During the test, which occurred with 14.9 psi fuselage pressure, the wingtips deflected upwards by approximately 25 ft. The test, which did not continue until the wings failed, was also a key evaluation of the strengthened side-of-body modification which in June last year caused a six-month delay to the start of 787 flight tests. The deflection of the higher-aspect ratio composite wing was greater than that of the metallic 777 wing, the last major primary structure to undergo “wing ultimate up-bending” tests in Boeing’s sprawling Everett site more than 15 years ago. The 777 wing failed at 154%, having deflected 24 ft.

Internally Boeing is hailing the test as a major success, though externally the company is sounding a note of caution. “The initial results of the ultimate-load test are positive. More extensive analysis and review are required before the test can be deemed a success,” says Boeing.


2 Oct

Shot from our seats at Game 1 of the ALDS, Fri Sep 29, 2011…

Rangers v Phillies this year, Josh Hamilton MVP?

Unusual Internal Combustion Engines

15 Aug

Pretty interesting stuff here:


Not much time to write on this one but there are a ton of explanations, cutaway diagrams, animations, etc at the link…



This cam engine has no connection beyond a coincidence of names with The Michell swashplate engineof 1920, which worked on a completely different principle. I have referred to this one throughout as The German Michel Cam Engine to underline the point.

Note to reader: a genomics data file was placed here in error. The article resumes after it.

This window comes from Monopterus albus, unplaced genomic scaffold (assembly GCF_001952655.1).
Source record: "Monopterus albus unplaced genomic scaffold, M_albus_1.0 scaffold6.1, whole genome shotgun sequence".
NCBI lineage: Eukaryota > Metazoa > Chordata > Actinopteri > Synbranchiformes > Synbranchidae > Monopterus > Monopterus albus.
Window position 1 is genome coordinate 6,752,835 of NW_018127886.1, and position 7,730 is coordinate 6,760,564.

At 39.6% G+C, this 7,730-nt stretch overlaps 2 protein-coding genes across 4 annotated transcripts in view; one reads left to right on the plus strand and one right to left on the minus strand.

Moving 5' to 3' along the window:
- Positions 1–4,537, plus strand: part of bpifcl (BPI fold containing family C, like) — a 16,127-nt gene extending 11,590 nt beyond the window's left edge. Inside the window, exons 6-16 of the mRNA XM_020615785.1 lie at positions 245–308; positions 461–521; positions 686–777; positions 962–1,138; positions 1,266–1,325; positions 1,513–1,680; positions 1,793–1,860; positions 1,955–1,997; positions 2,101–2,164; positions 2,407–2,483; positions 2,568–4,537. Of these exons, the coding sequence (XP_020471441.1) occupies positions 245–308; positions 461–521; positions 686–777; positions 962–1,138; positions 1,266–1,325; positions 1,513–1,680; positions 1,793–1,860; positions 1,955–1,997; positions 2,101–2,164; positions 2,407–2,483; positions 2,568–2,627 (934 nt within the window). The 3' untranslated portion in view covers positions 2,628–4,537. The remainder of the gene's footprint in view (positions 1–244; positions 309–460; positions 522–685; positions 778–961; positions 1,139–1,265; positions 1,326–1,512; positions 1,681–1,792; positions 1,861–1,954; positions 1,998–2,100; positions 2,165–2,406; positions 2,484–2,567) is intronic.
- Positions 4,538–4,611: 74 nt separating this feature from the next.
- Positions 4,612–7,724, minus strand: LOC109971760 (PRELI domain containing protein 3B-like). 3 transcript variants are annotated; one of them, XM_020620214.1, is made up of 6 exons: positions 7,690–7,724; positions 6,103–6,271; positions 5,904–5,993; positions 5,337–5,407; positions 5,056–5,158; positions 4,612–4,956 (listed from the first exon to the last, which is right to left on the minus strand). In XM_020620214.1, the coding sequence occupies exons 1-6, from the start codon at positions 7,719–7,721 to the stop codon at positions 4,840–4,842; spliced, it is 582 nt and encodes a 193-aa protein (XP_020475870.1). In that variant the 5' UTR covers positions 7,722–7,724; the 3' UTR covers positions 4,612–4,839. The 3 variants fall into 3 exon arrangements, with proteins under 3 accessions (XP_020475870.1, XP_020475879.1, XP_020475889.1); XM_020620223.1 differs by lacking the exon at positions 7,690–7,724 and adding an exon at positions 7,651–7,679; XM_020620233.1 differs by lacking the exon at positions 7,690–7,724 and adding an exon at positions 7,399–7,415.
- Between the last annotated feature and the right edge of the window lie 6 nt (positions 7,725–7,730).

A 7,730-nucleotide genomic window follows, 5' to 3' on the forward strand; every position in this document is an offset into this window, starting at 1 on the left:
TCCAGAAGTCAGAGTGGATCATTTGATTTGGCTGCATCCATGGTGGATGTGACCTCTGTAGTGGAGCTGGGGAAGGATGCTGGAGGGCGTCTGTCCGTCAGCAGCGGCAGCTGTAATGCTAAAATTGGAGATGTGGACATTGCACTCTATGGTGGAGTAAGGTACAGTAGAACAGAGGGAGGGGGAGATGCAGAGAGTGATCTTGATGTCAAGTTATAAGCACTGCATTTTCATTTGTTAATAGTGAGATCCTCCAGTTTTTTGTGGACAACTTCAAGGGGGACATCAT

The original documentation and the drawings are unfortunately neither as clear as they might be.

Left: The German Michel Cam Engine: 1921

This engine was produced by the Michel Engine Company of Kiel, in Germany. It was a water-cooled two-stroke Diesel with three radial cylinders 120 degrees apart. The three cylinders shared a commmon central star-shaped combustion chamber, with the cam on the outside of the cylinders. The NACA report says the three cylinders revolved along with the fuel injection pump, while the cams and housing stayed stationary, but a look at the Michel patent shows the cam rotating around the outside.

To quote from the NACA report: “The introduction of fuel, lubricating oil, and cooling water into the revolving cylinders is said to cause no difficulty.” Oh really? Was there a version where the cylinders did rotate? Confusing.

From NACA technical memorandum No 462, translation of Motorwagen Nov 20, 1927
Original source: Zeitschrift Des Vereines Deutscher Ingenieure (The magazine of the Association of German Engineers) p1405, 1925